Hi, all- thanks so much for your feedback.  As a former business owner and current VP of Operations for a food company (and prior to this having managed large teams of project managers both junior and senior), I speak from experience.  I've interviewed and hired hundreds of individuals to date in my 16 year career.  When I graduated from college, I immediately obtained a job in project management at Monster.com (thanks to a recruiter).  My nephew, who just graduated from college in May, obtained a project management job in July at a large brand, and a former intern of mine just started a sales job at Oracle a few months after graduating from college (also having worked with a recruiter to obtain the role).  When I worked in the agency environment, we absolutely used recruiters for all levels of employment.  All of this is to say that each of us speaks from a unique perspective worth considering:)  

Comment by Randall Scasny on September 11, 2013 at 9:51am


I won't say your suggestions are not valid, but I find them to be too generic and not realistic in today's job market. In the 12 years I have been in business, this year I have a record number of new/recent graduates in my roster of clients. Why? The obvious reasons, I suppose. But I think the problem is bigger than just the experience "deficit." Here's an example:

I had a new college graduate in Chemical Engineering who contacted me for job assistance. He tried everything he could and got no response. He's on linkedin. He applied to jobs. etc. etc. Given the fact that the news says we have a shortage of engineers, why in the world was he having problems? He was an honor grad. (Got an 'A" in Organic Chemistry, for heavens sake!) So, I took him on as a customer.

First off, his resume was poorly written from UCLA's placement office. (You can tell them I said so!) From what I can tell most college placement offices are "recruiting dinosaurs." They have no concept about market targeting. I quickly updated his resume with what I call a knowledge-weighting approach, which I describe in my upcoming book, How To Solve Long-Term Unemployment in An Online World. After that he got a few inquiries. Nothing from linkedin. But I got him an interview at Siemens Energy Services in Houston. He was put in a room with 35 Chem Eng graduates -- some on their 4th interview -- and it was brutal for him. Nothing came of that. He received a few other interviews but nothing came of them. I urged him to call HR and ask why. (It does work. the squeaky wheel (or job seeker) goes get the grease!) The reason why is for Chem Engineering jobs, primarily in risk management, employers need not only the degree but a deep knowledge of OSHA safety regulations. He had a brief course on it but not to the level the employers wanted. Then I bugged him to network. I asked him to find out how his fellow graduates were getting Chem Engineer jobs. Internships, of course. Employers in this sector at least were using these as temp to hire jobs. And these employers would not hire anyone who had not working in a manufacturing environment. He did not. He did his internship in a clean office in the aeronautics industry. Ultimately, he found a job as a formulation chemist and then went back to grad school. He's doing an assistantship at IBM. So, can we say that an internship was the problem. Partly. But, really the problem is employers have changed. When I was in engineering decades ago, employers would have fought over a guy like this. Now? Online recruitment can source a lot of talent (including H1bs) who are ready fits for jobs and essentially squeeze out new engineers who are still learning what it is to be an engineer. I don't think there is any simple list of buzzwords or canned solutions for this problem.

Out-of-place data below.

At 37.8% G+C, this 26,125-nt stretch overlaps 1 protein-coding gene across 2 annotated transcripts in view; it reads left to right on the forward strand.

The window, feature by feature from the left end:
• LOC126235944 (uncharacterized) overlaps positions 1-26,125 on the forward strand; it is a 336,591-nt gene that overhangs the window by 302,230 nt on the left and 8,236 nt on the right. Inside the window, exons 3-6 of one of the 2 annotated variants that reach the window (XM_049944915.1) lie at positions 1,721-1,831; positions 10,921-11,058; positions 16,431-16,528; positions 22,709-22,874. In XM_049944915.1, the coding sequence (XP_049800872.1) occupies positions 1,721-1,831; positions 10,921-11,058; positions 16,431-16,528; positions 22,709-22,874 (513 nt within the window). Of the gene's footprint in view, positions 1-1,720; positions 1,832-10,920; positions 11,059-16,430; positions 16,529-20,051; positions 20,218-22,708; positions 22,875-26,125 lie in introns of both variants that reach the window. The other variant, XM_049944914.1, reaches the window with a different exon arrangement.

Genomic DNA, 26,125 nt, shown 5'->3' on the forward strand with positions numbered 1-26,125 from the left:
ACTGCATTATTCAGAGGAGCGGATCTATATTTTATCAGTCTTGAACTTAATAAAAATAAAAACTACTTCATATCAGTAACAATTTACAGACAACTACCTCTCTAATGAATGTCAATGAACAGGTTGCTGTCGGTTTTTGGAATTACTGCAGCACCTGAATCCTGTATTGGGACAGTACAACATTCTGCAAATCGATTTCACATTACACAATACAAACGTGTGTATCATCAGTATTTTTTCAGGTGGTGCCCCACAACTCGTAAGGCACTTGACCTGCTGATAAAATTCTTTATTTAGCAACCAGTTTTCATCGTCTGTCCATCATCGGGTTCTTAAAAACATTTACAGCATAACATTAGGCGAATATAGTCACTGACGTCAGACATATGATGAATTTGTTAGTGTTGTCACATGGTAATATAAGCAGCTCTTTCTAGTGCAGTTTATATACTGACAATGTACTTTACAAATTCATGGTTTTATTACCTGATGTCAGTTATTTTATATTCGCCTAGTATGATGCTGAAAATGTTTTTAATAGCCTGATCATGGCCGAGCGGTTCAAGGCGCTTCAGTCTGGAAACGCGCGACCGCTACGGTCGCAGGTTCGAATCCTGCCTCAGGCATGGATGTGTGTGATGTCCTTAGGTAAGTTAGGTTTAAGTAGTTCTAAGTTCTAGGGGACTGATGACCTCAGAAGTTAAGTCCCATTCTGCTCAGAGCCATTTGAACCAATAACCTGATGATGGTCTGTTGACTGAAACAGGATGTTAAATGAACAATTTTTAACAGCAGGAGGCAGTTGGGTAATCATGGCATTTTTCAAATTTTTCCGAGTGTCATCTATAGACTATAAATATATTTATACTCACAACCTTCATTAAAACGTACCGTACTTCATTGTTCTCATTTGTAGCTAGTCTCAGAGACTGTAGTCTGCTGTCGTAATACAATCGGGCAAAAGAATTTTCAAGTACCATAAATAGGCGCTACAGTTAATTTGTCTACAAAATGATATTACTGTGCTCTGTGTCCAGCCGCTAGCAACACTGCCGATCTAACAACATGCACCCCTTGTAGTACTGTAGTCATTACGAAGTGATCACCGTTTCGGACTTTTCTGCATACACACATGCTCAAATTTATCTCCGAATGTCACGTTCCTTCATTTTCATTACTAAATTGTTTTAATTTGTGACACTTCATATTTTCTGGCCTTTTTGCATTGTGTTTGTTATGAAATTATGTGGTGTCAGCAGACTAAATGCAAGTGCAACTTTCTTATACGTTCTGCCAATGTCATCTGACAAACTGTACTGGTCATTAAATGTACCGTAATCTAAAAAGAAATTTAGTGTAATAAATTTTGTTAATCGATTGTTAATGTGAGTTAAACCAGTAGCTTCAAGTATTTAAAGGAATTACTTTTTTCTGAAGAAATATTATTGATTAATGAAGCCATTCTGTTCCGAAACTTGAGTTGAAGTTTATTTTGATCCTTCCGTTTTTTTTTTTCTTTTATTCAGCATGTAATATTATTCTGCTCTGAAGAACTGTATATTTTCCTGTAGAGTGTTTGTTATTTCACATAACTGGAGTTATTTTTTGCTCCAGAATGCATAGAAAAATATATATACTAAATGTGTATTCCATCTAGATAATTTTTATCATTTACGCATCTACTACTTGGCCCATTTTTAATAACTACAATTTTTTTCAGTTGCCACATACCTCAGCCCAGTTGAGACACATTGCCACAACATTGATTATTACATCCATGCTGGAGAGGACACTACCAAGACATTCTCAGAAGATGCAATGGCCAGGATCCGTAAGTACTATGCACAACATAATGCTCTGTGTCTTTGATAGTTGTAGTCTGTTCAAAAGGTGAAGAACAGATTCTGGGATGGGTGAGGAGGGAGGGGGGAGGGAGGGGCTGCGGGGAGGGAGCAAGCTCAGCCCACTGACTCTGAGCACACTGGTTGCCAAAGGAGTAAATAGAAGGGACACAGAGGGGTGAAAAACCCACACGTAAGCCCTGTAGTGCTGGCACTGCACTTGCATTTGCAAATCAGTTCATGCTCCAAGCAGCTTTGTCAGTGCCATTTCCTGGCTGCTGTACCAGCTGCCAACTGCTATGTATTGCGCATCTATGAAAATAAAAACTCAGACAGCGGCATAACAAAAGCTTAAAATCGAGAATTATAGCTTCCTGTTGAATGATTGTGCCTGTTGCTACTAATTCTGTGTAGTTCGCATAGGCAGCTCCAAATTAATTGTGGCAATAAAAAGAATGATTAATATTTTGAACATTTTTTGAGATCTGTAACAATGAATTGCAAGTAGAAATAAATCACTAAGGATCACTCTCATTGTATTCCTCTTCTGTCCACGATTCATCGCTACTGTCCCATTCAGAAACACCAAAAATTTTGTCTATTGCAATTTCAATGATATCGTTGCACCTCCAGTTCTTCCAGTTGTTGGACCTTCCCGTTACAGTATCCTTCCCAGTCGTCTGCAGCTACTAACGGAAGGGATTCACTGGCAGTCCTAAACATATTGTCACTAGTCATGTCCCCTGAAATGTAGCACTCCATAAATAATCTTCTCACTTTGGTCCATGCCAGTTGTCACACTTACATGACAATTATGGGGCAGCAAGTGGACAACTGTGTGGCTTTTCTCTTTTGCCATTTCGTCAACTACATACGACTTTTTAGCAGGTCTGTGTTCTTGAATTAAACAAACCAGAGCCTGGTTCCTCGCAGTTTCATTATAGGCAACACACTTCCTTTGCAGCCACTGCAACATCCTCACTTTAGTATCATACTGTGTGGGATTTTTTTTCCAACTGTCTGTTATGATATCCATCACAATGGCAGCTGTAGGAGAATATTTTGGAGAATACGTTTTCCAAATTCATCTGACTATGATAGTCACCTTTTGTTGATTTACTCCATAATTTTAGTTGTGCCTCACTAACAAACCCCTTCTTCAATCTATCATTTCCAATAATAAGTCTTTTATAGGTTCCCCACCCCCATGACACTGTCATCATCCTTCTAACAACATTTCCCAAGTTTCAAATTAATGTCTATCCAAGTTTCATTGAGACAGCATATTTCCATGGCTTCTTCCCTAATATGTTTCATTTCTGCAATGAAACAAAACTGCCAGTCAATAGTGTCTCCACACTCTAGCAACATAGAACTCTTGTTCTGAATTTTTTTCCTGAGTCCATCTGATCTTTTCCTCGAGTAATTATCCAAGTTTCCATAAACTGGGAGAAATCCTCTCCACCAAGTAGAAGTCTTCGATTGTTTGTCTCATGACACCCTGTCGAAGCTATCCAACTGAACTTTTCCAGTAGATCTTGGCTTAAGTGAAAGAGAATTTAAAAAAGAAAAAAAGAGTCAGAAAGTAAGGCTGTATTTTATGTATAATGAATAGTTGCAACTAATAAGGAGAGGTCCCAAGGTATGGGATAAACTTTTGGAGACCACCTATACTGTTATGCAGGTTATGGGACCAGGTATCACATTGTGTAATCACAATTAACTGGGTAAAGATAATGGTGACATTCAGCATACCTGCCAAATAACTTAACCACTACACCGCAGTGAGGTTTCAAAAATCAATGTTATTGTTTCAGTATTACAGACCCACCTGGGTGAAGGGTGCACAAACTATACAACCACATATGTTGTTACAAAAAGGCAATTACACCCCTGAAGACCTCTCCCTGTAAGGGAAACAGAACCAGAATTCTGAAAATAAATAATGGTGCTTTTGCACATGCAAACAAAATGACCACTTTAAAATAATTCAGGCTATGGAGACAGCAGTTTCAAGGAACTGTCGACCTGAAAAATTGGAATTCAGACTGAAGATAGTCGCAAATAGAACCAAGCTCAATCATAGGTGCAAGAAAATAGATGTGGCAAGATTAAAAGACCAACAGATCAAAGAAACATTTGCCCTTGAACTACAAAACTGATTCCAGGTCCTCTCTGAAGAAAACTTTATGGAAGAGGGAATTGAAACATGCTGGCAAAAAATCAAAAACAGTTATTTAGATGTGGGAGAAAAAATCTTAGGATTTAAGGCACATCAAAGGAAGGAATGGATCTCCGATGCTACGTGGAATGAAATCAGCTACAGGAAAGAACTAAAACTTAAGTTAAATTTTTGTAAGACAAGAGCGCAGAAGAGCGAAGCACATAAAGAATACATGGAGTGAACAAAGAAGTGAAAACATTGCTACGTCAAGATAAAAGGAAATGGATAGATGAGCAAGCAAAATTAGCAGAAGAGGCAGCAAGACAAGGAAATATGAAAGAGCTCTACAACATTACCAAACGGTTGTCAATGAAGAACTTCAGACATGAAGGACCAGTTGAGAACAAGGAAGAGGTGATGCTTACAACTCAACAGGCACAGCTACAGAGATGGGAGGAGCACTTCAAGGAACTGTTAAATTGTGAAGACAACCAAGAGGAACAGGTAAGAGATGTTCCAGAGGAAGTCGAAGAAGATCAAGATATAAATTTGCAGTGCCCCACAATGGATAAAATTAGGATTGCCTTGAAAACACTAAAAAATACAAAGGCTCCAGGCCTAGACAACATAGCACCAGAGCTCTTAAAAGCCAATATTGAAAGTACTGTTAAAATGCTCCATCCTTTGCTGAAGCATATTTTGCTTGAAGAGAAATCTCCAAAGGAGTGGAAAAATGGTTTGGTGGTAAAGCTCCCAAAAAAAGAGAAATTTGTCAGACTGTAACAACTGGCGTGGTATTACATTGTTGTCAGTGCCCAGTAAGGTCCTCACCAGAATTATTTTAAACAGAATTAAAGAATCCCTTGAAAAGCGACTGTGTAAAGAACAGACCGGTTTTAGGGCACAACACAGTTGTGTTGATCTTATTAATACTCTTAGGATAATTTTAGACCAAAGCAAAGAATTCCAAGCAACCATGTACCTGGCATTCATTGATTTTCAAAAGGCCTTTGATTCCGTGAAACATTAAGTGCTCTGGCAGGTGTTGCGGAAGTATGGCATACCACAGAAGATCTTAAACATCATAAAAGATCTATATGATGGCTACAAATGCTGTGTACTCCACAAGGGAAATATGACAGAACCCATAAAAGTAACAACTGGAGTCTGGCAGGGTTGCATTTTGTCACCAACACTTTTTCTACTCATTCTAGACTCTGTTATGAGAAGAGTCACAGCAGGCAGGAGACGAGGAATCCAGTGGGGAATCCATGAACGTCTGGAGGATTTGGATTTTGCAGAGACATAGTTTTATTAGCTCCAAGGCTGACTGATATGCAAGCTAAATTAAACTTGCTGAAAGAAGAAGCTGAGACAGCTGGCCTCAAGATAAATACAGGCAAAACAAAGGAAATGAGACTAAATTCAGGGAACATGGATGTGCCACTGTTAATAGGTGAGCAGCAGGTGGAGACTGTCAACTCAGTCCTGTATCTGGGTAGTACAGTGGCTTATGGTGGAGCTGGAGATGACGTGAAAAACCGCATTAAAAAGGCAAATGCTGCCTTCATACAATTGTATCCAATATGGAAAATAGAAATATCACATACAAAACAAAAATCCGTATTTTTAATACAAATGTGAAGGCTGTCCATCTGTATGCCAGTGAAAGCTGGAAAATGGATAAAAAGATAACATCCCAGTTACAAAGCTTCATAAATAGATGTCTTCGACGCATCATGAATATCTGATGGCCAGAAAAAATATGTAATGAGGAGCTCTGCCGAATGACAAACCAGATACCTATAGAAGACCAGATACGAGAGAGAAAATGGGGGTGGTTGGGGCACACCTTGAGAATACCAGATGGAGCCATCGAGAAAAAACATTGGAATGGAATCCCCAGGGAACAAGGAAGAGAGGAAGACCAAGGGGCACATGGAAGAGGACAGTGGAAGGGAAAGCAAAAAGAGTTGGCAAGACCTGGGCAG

Randall Scasny


Comment by IT Recruitment on September 11, 2013 at 2:39pm

I've seen too many graduates without the technical degrees and experiences that are in high demand these days. As a result, firms are struggling to hire full-time or contract staff for IT and engineering positions. In working with IT staffing agencies, I know it's important to know their true professional goals. Help them achieve their growth goals and help them establish a career growth path.

Than Nguyen

Comment by Richard Peterson on September 14, 2013 at 2:38pm

 Getting off of Facebook and YouTube and landing on LinkedIn is the first step to securing a job. It’s an absolute must to create a LinkedIn profile by the time you’re a senior in college, but it’s an even better idea to start as a freshman.

Link into as many people as you possibly can. Start to build connections, endorsements and recommendations.

 Get off of Facebook and YouTube and land on LinkedIn is the first step to securing a job. Create a LinkedIn profile and Link into everyone.